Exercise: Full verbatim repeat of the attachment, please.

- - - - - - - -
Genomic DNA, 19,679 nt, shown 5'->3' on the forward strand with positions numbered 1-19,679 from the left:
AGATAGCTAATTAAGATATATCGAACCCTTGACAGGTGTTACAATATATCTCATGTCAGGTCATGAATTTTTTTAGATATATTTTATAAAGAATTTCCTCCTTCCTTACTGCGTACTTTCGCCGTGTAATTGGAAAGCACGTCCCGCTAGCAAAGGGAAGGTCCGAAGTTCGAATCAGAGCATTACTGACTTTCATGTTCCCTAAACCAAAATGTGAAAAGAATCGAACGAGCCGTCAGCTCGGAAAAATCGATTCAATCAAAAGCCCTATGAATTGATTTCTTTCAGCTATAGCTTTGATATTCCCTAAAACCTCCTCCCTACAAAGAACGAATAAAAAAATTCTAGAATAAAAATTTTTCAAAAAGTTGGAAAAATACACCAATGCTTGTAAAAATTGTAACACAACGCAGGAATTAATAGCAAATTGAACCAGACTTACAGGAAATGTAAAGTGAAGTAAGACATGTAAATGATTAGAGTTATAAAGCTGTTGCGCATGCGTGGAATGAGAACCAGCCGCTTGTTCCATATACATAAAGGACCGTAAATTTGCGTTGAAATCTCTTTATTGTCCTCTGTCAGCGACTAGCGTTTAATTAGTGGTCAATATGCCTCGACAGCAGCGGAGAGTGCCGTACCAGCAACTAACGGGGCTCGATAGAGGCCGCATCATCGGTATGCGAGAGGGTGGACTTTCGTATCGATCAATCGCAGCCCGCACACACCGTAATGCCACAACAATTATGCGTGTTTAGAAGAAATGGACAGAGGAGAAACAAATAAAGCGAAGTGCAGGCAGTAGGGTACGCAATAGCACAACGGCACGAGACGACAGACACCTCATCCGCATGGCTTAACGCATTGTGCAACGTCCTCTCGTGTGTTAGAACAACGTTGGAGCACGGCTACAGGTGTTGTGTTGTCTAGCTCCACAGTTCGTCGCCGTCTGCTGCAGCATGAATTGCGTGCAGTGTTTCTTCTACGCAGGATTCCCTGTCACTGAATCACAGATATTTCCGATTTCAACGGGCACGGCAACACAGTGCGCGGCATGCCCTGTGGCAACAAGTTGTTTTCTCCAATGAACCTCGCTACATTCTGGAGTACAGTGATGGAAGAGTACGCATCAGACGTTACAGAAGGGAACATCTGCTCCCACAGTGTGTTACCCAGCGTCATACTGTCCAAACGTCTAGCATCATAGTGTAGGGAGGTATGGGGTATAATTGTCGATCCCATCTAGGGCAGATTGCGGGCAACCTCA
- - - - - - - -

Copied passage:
Genomic DNA, 19,679 nt, shown 5'->3' on the forward strand with positions numbered 1-19,679 from the left:
AGATAGCTAATTAAGATATATCGAACCCTTGACAGGTGTTACAATATATCTCATGTCAGGTCATGAATTTTTTTAGATATATTTTATAAAGAATTTCCTCCTTCCTTACTGCGTACTTTCGCCGTGTAATTGGAAAGCACGTCCCGCTAGCAAAGGGAAGGTCCGAAGTTCGAATCAGAGCATTACTGACTTTCATGTTCCCTAAACCAAAATGTGAAAAGAATCGAACGAGCCGTCAGCTCGGAAAAATCGATTCAATCAAAAGCCCTATGAATTGATTTCTTTCAGCTATAGCTTTGATATTCCCTAAAACCTCCTCCCTACAAAGAACGAATAAAAAAATTCTAGAATAAAAATTTTTCAAAAAGTTGGAAAAATACACCAATGCTTGTAAAAATTGTAACACAACGCAGGAATTAATAGCAAATTGAACCAGACTTACAGGAAATGTAAAGTGAAGTAAGACATGTAAATGATTAGAGTTATAAAGCTGTTGCGCATGCGTGGAATGAGAACCAGCCGCTTGTTCCATATACATAAAGGACCGTAAATTTGCGTTGAAATCTCTTTATTGTCCTCTGTCAGCGACTAGCGTTTAATTAGTGGTCAATATGCCTCGACAGCAGCGGAGAGTGCCGTACCAGCAACTAACGGGGCTCGATAGAGGCCGCATCATCGGTATGCGAGAGGGTGGACTTTCGTATCGATCAATCGCAGCCCGCACACACCGTAATGCCACAACAATTATGCGTGTTTAGAAGAAATGGACAGAGGAGAAACAAATAAAGCGAAGTGCAGGCAGTAGGGTACGCAATAGCACAACGGCACGAGACGACAGACACCTCATCCGCATGGCTTAACGCATTGTGCAACGTCCTCTCGTGTGTTAGAACAACGTTGGAGCACGGCTACAGGTGTTGTGTTGTCTAGCTCCACAGTTCGTCGCCGTCTGCTGCAGCATGAATTGCGTGCAGTGTTTCTTCTACGCAGGATTCCCTGTCACTGAATCACAGATATTTCCGATTTCAACGGGCACGGCAACACAGTGCGCGGCATGCCCTGTGGCAACAAGTTGTTTTCTCCAATGAACCTCGCTACATTCTGGAGTACAGTGATGGAAGAGTACGCATCAGACGTTACAGAAGGGAACATCTGCTCCCACAGTGTGTTACCCAGCGTCATACTGTCCAAACGTCTAGCATCATAGTGTAGGGAGGTATGGGGTATAATTGTCGATCCCATCTAGGGCAGATTGCGGGCAACCTCA